So first off, what is "socialised medicine"? I asked several friends and no one knew. All they know is that we pay our taxes and from that money we get libraries, schools, a police force, roads, doctors, hospitals, medicinal care, parks, and a great many other things which we don't consider to be "socialised". It's not a term we ever use, any more than Americans are likely to complain, "Because we have socialised education, a lot of our young people are illiterate."

Secondly, it just isn't true. The National Health Service operates on a triage system, and although there are waiting lists for non-urgent procedures such as hip replacements and bunion removal, anyone with a life-threatening problem has no wait at all. If Damon's father was truly likely to die imminently, he would be in hospital scheduled for surgery within hours. I know this from experience - my mother had gallbladder surgery, with no wait. I have never heard anyone British say a bad word about the NHS, and Damon Rathford lost all believability as a character from that point on.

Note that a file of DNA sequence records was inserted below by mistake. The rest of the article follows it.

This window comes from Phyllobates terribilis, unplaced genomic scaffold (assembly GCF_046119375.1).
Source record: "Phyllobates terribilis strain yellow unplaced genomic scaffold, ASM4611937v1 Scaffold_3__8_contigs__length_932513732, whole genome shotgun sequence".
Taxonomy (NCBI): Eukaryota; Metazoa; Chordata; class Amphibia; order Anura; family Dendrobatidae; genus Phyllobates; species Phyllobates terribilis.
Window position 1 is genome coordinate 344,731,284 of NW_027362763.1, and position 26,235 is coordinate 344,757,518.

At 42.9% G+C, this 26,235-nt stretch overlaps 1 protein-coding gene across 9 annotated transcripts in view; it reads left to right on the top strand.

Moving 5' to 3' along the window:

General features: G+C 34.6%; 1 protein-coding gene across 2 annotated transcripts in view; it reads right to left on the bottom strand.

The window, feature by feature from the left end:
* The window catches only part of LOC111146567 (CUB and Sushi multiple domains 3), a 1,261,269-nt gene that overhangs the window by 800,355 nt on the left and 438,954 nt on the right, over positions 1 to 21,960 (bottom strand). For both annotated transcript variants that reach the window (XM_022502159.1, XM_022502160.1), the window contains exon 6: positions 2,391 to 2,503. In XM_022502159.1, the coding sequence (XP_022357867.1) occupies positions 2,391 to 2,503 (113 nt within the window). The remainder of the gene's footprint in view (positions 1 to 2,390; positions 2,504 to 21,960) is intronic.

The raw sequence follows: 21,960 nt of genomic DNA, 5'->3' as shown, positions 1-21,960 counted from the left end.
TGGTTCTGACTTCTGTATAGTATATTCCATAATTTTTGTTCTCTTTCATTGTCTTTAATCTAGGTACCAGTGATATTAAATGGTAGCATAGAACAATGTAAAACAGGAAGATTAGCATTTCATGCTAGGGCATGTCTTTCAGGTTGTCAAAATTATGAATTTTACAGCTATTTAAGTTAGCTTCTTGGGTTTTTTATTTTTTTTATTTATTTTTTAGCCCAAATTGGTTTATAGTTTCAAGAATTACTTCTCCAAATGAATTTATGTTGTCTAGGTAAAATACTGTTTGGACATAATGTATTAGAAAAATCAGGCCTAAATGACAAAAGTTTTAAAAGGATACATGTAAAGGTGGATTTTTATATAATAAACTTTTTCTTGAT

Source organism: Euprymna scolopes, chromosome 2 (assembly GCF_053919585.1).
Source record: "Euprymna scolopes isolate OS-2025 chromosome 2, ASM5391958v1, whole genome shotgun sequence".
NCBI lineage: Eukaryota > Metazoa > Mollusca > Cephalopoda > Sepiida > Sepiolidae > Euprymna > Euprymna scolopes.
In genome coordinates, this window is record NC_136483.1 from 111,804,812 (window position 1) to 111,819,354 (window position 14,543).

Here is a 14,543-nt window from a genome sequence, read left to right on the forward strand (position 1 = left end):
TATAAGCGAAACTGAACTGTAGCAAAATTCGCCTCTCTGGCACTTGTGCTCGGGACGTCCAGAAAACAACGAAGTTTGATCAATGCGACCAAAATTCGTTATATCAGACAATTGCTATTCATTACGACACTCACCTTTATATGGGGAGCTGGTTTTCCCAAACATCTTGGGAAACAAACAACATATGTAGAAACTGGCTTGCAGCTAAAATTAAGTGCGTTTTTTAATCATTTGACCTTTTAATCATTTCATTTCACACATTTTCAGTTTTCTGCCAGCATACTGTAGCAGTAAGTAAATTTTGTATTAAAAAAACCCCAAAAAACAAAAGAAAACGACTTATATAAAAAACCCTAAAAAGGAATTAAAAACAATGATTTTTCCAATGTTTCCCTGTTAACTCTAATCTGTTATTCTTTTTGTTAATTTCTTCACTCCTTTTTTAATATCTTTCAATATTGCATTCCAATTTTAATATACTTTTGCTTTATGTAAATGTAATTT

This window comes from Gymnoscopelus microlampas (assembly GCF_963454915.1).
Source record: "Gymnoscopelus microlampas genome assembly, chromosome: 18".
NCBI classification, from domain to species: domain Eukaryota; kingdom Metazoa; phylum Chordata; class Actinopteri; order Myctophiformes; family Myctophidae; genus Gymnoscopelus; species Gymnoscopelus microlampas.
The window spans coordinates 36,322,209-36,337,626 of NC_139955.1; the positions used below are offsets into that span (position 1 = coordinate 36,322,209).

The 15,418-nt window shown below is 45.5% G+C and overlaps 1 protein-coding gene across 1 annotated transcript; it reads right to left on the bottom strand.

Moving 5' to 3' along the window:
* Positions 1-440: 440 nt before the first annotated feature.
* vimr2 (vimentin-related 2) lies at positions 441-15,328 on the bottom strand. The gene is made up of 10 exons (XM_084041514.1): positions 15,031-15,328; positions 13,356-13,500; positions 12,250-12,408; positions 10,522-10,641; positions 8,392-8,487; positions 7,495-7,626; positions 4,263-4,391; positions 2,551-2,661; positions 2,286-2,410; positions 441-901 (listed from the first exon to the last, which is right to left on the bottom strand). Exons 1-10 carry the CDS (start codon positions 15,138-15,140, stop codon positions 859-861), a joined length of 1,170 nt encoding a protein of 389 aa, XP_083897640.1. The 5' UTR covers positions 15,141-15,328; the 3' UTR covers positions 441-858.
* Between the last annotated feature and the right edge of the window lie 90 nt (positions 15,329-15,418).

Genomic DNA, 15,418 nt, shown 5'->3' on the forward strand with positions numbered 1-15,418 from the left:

Of course, Lynn has no need to worry about this. Her book will sell well, and those who like romantic thrillers (and there are plenty of them) will love it. Because it is so difficult to buy LDS fiction in the UK, very few British people are likely to read, and be offended by, that particular line. While that may be comforting to Lynn, it isn't to me, because lots of Americans will read it at face value, and may even believe it. I don't feel that an LDS fiction novel is the right place for political propaganda.